Senate Dems plan to subpoena conservative justices' billionaire patrons
Why it matters: It's a major escalation of the panel's investigation into Supreme Court ethics as Democratic senators push legislation to strengthen disclosure requirements and create a judicial code of conduct.
Driving the news: Judiciary Committee Chair Dick Durbin (D-Ill.) and Sen. Sheldon Whitehouse (D-R.I.) said in a statement that they plan to subpoena billionaires Harlan Crow and Robin Arkley, as well as conservative judicial activist Leonard Leo.
- "[I]t is imperative that we understand the full extent of how people with interests before the Court are able to use undisclosed gifts to gain private access to the justices," the senators said.
- Reports this year from nonprofit news organization ProPublica revealed years worth of luxury trips and other gifts Crow provided to Thomas. The outlet also reported that Arkley partially funded Alito's attendance on a luxury fishing trip organized by Leo.
The backdrop: The committee asked Crow in May for itemized lists of gifts, travel and lodging he provided to Thomas, but Crow's lawyers responded that they "do not believe the Committee has the authority to investigate Mr. Crow's personal friendship with Justice Thomas."
- After months of back and forth, Crow's team proposed providing some of the information from the last five years, but Senate Democrats rejected the offer as an inadequate compromise.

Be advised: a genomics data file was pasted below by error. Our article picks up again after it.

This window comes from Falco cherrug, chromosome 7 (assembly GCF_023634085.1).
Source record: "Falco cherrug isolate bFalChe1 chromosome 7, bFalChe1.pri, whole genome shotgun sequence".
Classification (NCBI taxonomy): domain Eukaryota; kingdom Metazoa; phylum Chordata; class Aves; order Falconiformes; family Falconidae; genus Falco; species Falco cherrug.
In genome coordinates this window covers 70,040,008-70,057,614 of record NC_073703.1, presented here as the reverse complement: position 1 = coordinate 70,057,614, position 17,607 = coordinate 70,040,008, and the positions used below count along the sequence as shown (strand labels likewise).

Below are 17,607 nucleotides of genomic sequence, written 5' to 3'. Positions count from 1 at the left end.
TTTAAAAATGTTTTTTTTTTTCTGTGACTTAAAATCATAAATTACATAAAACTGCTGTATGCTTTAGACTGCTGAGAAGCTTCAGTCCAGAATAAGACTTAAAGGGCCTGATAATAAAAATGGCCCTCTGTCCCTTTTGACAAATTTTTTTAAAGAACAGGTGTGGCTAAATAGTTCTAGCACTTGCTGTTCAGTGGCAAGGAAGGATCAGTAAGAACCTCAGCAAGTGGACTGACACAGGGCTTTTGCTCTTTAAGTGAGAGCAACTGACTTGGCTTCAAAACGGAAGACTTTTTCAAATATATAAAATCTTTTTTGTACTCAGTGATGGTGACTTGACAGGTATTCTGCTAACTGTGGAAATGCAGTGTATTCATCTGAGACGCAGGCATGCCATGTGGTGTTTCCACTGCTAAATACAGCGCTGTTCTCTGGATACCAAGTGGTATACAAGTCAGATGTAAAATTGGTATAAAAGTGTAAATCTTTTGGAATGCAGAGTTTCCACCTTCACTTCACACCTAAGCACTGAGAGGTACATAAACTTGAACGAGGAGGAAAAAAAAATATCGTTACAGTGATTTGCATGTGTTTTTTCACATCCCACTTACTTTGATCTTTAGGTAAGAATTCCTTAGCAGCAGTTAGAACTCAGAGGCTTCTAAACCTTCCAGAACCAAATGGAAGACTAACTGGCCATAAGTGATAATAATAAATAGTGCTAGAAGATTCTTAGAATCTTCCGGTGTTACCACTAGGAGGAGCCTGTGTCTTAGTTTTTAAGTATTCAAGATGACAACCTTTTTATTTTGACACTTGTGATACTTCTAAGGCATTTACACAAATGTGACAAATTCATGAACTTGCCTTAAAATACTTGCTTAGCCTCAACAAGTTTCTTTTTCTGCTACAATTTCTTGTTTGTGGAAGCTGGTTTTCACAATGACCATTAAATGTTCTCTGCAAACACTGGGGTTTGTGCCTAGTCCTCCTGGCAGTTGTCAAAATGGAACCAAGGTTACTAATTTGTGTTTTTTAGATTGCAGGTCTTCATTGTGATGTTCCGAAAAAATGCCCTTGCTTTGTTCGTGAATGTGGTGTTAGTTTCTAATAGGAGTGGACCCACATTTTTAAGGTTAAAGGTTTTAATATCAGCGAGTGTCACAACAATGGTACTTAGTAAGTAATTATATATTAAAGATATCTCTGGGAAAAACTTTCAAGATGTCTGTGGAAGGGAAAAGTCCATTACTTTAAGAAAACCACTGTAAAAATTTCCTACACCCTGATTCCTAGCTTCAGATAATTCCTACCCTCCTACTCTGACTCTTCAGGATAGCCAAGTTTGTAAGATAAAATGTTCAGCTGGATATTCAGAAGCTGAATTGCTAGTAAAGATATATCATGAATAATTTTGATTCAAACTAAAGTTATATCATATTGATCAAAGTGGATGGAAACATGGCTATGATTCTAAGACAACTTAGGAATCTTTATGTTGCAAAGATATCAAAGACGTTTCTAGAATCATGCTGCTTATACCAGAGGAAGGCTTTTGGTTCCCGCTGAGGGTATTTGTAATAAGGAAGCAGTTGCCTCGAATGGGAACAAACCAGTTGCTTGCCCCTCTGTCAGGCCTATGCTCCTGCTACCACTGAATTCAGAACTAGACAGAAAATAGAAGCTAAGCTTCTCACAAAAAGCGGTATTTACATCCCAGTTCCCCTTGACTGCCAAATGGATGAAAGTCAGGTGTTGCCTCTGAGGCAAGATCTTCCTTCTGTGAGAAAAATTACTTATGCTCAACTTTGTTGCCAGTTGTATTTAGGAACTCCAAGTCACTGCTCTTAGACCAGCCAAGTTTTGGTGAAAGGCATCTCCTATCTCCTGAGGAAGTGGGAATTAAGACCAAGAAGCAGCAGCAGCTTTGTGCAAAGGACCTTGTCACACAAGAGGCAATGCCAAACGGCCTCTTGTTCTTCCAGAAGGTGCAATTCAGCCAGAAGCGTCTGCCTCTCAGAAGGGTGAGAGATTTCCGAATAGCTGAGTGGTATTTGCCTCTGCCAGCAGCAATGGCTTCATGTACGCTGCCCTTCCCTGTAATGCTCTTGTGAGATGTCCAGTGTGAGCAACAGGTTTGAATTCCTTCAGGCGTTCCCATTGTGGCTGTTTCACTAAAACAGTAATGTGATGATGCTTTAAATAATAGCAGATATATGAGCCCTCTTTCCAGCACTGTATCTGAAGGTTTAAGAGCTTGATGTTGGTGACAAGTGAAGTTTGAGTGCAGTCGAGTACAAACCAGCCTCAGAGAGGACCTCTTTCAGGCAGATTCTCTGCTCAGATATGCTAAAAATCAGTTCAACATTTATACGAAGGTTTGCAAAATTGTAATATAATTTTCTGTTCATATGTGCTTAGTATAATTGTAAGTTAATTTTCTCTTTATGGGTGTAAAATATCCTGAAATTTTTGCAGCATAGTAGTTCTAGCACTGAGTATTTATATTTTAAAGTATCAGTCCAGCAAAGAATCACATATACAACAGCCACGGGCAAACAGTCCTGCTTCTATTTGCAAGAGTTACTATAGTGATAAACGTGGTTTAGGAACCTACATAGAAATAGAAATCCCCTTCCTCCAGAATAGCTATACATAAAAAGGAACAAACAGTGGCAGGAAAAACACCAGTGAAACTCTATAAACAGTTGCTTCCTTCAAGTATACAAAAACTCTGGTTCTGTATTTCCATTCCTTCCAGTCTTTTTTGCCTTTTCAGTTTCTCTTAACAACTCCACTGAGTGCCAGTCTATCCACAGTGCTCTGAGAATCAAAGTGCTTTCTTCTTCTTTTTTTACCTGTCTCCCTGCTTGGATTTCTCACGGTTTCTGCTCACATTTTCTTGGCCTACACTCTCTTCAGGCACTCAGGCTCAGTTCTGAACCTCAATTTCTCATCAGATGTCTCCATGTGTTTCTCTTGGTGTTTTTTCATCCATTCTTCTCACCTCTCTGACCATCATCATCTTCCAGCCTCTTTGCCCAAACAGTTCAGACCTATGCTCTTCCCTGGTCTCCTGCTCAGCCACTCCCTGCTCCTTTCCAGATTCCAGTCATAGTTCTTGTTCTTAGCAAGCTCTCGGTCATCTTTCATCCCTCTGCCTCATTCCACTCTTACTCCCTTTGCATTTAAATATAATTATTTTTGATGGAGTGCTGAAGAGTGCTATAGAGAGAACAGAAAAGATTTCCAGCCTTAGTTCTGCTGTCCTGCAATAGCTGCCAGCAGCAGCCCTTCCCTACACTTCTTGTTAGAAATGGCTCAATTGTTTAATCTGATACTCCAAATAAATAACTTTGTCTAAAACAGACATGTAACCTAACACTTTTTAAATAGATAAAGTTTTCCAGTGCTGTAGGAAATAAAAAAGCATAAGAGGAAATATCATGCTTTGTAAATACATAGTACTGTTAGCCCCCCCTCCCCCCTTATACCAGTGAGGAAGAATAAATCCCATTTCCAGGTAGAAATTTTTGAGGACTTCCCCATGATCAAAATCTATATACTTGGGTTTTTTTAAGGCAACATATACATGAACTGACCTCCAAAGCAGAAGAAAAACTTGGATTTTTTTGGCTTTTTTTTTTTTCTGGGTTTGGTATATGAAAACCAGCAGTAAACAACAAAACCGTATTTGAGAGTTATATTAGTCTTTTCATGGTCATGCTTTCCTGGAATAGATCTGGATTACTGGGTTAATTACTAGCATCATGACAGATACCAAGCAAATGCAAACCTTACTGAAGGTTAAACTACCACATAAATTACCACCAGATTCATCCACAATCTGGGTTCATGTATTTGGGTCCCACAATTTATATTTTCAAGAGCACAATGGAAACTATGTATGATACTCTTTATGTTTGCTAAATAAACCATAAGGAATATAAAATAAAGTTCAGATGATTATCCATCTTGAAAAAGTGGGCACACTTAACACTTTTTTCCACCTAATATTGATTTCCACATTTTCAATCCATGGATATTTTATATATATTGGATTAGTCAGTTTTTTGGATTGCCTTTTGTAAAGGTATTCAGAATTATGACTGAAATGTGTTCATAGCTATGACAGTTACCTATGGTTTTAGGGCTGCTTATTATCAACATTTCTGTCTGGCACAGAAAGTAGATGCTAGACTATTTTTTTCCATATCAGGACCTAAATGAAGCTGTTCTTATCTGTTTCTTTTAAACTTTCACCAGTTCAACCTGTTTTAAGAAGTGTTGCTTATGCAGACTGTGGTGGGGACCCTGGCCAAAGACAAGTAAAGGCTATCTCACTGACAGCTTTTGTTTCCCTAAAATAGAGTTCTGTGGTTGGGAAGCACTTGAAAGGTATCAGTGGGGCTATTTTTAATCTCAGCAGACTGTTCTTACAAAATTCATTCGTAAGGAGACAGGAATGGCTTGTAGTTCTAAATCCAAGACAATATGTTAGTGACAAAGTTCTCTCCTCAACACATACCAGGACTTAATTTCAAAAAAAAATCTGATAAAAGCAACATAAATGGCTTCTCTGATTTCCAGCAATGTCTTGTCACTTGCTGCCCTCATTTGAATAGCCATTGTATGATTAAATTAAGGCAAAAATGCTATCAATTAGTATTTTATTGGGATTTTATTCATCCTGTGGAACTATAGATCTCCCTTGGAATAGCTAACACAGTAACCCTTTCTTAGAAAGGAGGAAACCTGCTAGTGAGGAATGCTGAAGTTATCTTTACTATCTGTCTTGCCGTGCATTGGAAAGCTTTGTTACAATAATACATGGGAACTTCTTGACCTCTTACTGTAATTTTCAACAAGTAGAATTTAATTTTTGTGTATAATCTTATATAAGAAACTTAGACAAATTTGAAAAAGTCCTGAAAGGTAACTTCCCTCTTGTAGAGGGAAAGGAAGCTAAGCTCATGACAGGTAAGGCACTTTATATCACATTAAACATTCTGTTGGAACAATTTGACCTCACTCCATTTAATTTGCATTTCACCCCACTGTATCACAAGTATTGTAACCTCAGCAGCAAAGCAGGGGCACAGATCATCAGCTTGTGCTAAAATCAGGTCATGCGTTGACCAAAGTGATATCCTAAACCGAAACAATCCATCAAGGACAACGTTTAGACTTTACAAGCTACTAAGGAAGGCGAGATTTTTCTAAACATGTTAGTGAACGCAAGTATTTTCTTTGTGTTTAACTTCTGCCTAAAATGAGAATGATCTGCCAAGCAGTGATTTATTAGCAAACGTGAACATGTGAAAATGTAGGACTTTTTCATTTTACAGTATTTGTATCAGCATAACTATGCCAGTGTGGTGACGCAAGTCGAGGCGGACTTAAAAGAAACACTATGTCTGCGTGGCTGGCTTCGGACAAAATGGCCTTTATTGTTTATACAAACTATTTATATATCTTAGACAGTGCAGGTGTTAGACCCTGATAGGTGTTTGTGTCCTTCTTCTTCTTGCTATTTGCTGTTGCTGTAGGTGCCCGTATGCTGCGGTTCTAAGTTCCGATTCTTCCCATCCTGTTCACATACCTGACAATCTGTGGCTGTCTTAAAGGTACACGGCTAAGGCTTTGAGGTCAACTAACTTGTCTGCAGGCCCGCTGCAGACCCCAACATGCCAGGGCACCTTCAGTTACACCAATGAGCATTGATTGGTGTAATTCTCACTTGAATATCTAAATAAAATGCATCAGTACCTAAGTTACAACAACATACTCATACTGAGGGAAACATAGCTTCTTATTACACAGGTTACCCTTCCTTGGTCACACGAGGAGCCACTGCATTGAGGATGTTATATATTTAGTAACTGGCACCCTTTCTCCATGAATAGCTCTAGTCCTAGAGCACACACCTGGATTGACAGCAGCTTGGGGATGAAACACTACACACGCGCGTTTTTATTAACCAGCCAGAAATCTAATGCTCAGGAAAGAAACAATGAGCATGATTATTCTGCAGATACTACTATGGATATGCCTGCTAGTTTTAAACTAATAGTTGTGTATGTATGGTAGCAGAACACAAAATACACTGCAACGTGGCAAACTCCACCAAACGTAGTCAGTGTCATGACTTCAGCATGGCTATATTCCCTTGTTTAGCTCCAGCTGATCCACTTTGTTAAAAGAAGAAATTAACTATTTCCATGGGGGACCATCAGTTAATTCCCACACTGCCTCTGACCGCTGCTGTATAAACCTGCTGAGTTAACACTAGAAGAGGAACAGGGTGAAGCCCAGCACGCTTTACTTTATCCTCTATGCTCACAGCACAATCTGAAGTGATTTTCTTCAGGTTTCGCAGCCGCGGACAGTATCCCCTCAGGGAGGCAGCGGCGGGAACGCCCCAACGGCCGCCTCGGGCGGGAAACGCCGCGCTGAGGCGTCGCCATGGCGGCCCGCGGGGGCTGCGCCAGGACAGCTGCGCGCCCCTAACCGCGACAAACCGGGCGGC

- The panel sent similar letters to Arkley, Leo and billionaire Paul Singer, who reportedly flew Alito to the 2008 fishing trip.
- Leo responded with a letter saying the committee "is not entitled to the personal information it seeks" and declining to cooperate.
The other side: Crow's office, in a statement, blasted his subpoena as "unnecessary, partisan, and politically motivated" despite "Mr. Crow's good faith efforts at a reasonable compromise that respects both sides."
- "Mr. Crow, a private citizen, won't be bullied by threats from politicians. However, as previously conveyed to the Committee, we remain committed to respectful cooperation and a fair resolution."
- Leo said in a statement: "I will not bow to the vile and disgusting liberal McCarthyism that seeks to destroy the Supreme Court simply because it follows the Constitution rather than their political agenda."
Between the lines: The subpoenas are aimed in part on building pressure on Chief Justice John Roberts to institute a binding code of conduct, which he has so far refused to do.
- "The Chief Justice could fix this problem today and adopt a binding code of conduct. As long as he refuses to act, the Judiciary Committee will," Durbin and Whitehouse said.
What's next: The vote could come as soon as Nov. 9, a committee aide told Axios.
- Democrats hold a majority on the panel and could authorize the subpoenas unilaterally.